What We Learned and What You Should Know: Nutrition and Immunity
What you eat today, impacts your immunity tomorrow (well, many tomorrows from now). And don’t count on supplement powders, pills, drinks, or gummies to give your immunity a boost.
Our immune system is our body’s active defense against pathogens. Its job is to recognize harmful intruders, work to remove them, and keep a memory so if the same intruder returns, it can be better at eliminating it. Immune cells come from precursors in bone marrow and develop into mature cells. They are found all over the body, including, skin, bone marrow, bloodstream, thymus, lymphatic system, lymph nodes, spleen, and mucosal tissues. Specialized immune hubs are found in mucosal tissue in the small intestine that work with the gut’s microbiota. It’s no wonder why it is so important to eat plenty of fiber-filled, prebiotic-rich plants to keep the gut healthy and maintain a ship-shape immune system.
The foods we eat provide our body with nutrients - the building blocks of immune cells. Nutrients also regulate our body’s cellular response to build more immune cells as they’re needed. Therefore, nutrient inadequacy hinders our immune function. Consuming adequate amounts of the necessary nutrients to support immune function is a long-term game: fill your plate with more fruits, vegetables, whole grains, fish, beans, seeds, nuts, and spices year-round, not just during “cold season”. Eat an orange, red bell peppers, or strawberries every week to maintain vitamin C status, not just when you have the sniffles.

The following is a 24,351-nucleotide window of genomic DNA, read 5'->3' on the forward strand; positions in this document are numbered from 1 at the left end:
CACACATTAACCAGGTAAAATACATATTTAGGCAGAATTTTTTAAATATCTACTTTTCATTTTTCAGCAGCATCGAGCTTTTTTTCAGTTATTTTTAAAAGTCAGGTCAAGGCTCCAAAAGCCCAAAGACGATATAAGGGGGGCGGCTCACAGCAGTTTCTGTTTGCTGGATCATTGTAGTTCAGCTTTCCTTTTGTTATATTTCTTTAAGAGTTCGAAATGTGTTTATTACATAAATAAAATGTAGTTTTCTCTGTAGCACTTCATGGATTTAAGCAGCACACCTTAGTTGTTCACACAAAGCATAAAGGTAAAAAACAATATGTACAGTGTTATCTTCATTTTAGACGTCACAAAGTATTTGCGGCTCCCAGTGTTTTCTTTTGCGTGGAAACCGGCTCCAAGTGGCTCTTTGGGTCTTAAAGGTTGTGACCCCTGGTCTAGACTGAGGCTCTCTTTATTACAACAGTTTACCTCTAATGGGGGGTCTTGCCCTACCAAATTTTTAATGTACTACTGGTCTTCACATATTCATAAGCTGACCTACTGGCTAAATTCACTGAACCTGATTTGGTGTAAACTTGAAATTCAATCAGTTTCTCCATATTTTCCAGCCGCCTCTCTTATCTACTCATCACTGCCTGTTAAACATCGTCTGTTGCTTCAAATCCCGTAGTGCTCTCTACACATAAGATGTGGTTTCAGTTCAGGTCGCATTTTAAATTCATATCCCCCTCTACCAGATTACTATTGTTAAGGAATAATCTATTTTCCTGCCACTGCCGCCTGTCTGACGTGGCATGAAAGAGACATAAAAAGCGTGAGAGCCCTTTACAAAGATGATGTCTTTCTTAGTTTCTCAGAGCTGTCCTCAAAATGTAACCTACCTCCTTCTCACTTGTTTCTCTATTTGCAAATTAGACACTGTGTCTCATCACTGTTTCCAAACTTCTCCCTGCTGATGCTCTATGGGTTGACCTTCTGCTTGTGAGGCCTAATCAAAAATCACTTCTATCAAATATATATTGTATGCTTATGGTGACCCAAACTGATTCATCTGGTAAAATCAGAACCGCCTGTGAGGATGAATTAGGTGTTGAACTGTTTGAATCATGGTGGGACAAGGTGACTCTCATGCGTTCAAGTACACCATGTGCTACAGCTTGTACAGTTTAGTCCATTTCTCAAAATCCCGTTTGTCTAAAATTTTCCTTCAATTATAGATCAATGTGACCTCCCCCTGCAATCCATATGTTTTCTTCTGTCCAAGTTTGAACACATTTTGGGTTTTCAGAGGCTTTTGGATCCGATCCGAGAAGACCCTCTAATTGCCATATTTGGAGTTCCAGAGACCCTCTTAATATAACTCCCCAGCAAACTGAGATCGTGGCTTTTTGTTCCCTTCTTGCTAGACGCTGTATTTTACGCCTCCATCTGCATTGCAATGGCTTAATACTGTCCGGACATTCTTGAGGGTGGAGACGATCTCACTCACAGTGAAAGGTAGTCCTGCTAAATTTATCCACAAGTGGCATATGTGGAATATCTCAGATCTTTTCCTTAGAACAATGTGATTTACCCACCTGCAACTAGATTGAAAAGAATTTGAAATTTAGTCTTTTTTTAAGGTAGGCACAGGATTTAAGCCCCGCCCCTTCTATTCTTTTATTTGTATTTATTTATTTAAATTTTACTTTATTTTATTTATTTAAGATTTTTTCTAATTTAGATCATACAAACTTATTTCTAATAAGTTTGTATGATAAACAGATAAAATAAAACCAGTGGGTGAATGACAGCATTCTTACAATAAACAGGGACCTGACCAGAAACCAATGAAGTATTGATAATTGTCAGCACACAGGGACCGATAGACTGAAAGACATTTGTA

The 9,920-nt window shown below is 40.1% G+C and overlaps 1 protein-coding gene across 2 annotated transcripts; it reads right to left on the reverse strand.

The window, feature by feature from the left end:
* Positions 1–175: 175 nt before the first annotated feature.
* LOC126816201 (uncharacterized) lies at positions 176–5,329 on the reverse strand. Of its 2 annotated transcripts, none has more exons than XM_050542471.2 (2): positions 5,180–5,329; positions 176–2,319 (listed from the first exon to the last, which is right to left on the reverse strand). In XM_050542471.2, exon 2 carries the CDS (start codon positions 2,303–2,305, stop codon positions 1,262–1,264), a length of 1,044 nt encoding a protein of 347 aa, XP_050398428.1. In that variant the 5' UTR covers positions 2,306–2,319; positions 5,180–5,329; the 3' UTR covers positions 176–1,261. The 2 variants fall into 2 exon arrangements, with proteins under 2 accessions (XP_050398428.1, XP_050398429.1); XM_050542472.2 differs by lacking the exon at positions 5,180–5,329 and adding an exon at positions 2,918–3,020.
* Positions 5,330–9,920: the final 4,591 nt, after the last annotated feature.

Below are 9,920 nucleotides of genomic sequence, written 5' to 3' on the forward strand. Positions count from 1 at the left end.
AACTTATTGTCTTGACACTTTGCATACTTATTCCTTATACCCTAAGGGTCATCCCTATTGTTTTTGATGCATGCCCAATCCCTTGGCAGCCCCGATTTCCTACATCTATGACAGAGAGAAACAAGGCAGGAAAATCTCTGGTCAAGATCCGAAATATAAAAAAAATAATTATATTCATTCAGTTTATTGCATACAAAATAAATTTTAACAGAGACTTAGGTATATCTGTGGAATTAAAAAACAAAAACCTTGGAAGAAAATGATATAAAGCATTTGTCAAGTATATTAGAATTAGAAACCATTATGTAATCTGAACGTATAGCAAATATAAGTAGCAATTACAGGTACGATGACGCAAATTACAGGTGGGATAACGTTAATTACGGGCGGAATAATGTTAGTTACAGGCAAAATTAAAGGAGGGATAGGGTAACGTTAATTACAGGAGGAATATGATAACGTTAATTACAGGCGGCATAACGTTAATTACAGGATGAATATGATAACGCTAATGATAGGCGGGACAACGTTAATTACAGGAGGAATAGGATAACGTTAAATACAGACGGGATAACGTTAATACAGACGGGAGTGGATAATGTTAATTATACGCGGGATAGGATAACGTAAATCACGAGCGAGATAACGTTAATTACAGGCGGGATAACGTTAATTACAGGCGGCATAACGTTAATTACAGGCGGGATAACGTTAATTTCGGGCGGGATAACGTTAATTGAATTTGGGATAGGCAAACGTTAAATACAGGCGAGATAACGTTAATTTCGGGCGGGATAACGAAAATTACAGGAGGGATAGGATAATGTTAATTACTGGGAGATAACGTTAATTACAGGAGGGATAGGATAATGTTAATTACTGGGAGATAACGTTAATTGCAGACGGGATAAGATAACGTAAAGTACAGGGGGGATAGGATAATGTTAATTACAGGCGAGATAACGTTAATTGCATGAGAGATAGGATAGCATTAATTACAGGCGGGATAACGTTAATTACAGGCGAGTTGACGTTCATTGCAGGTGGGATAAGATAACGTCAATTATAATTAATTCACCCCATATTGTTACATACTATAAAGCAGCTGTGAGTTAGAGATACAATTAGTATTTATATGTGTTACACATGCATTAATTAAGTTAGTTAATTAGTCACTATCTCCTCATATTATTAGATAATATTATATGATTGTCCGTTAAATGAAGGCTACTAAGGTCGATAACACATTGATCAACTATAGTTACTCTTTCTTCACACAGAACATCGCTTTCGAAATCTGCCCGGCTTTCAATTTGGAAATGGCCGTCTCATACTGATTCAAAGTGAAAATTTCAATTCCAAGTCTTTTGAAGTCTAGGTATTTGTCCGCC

A weakened immune system and slowed immune response are part of the natural aging process. Obesity contributes to a similar reduced immune function as seen with aging (referred to as “accelerated aging”). While we can’t do anything about aging, we can do quite a lot to maintain a healthy weight or lose excess weight – in turn reducing our risk or the progression of obesity, respectively. The right food choices promote immune function and a healthy weight pattern.
Support your immune system with a healthy diet, adequate sleep, and daily exercise. Assess your overall meal patterns. Are there any areas for improvement? Are you getting your 5-7 servings of colorful fruits and vegetables each day? While that may sound like a lot, most servings are just ½ cup. Are you eating enough calories? An extremely low-calorie diet makes it difficult to meet nutrient needs, and nutrient deficiencies may suppress the immune system. Are you staying hydrated? Aim for 6-8 cups a day and observe your urine color to gauge hydration status throughout the day. Are you eating enough fiber? Aim for 25-30 grams per day, preferably from natural food sources like whole grains, fruits, vegetables, and legumes, to keep your gut in good shape.